The job growth was a major improvement from a disappointing March that revisions showed was even weaker than initially thought.
The economy added just 85,000 net new jobs in March, even fewer than the first estimate of 126,000, making the month the weakest for job creation since 2012.
The unemployment rate reached a new post-Great Recession low in April. And unlike in some previous months, it was not because more people dropped out of the labor force.
The share of adults in the force ticked up to 62.8 percent in April, though that is still historically low.
The pace of wage growth, however, slowed in April. Average hourly earnings rose 3 cents to $24.87, after rising 6 cents in March.
Economists had been expecting job growth to rebound in April, attributing the March slowdown in part to unusually bad winter weather.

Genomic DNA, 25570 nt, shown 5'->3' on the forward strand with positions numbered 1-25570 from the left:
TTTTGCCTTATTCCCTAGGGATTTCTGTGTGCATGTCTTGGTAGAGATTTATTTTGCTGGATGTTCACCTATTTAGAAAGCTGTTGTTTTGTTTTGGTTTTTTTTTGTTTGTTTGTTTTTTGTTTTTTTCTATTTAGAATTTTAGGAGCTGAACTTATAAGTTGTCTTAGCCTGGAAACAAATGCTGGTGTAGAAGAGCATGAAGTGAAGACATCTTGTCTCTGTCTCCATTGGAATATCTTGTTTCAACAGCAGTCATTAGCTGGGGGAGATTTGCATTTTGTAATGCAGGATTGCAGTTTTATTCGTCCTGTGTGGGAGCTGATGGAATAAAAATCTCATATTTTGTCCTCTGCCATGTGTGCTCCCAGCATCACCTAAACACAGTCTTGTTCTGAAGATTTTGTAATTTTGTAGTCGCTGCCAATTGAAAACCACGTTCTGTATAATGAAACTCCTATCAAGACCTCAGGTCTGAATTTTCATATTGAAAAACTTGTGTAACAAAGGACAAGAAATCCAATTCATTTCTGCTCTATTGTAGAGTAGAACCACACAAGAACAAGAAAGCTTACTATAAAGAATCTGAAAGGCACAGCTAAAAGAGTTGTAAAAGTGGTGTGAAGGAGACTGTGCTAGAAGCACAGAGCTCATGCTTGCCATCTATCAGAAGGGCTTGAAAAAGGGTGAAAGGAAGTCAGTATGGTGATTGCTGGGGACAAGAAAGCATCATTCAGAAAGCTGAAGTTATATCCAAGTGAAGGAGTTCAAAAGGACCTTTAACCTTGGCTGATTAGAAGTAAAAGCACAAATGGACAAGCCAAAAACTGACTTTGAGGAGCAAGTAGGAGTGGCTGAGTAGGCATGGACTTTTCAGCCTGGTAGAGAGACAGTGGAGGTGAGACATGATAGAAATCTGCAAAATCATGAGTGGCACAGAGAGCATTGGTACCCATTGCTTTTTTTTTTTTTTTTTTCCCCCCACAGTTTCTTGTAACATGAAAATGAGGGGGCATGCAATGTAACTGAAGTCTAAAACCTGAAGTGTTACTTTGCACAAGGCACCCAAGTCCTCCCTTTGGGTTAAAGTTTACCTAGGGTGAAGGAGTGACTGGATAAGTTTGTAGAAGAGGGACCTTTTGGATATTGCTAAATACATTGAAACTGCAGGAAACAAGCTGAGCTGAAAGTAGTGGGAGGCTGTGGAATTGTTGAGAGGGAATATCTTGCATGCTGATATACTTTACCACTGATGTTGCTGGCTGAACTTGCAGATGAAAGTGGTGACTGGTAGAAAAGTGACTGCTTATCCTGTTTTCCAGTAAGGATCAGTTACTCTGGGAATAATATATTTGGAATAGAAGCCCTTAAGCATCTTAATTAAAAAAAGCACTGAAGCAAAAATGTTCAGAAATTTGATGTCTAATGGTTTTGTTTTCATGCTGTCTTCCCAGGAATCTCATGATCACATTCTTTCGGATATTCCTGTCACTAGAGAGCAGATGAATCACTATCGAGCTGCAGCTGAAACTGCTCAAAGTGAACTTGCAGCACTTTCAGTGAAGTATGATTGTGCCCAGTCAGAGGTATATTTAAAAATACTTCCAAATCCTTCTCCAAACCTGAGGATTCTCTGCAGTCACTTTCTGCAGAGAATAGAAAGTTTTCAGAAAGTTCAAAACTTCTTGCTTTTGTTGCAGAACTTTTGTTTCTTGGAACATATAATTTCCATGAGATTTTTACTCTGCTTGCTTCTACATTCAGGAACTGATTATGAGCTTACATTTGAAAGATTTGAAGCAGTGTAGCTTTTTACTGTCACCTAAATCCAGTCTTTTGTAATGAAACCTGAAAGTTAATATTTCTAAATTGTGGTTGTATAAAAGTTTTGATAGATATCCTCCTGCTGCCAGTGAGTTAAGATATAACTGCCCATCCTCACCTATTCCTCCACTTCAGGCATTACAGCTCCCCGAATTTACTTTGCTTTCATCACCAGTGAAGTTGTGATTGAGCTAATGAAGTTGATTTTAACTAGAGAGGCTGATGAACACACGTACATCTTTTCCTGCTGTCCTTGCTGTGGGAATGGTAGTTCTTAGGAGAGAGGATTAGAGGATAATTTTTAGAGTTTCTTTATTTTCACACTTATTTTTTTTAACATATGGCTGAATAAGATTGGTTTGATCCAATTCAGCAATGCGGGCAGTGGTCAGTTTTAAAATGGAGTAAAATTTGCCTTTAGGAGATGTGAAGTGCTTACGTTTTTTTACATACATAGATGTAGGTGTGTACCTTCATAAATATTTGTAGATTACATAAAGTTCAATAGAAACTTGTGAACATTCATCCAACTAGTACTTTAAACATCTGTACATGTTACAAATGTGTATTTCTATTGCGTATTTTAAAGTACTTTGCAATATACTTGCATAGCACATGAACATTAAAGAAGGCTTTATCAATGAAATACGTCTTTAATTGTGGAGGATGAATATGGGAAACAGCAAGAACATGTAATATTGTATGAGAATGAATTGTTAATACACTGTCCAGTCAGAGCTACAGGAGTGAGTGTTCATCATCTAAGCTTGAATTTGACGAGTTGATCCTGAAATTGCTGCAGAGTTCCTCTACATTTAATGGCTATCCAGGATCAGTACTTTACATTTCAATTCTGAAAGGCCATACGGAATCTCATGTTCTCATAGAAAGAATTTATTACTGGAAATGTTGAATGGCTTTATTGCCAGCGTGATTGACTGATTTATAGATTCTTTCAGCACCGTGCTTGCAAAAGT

In addition, the rising value of the dollar has hurt U.S. exporters, particularly manufacturers, and falling oil prices have led to cutbacks at U.S. energy companies.
The construction sector, which had been hurt by the weather, added 45,000 net new jobs in April after shedding 9,000 positions the previous month.
But the mining industry continued to struggle amid low oil prices. The sector lost 15,000 net jobs after shedding 12,000 in March.
Manufacturers added just 1,000 positions in April after no growth in March.
The labor market had added more than 200,000 net new jobs for 12 straight months through February, the best streak since 1994-1995.
The economy grew at an anemic 0.2 percent annual rate in the first three months of this year. And after the Commerce Department reported this week that the March trade deficit ballooned to its largest gap since 2008, many economists predicted first-quarter growth would be revised in the coming weeks to show the economy contracted slightly.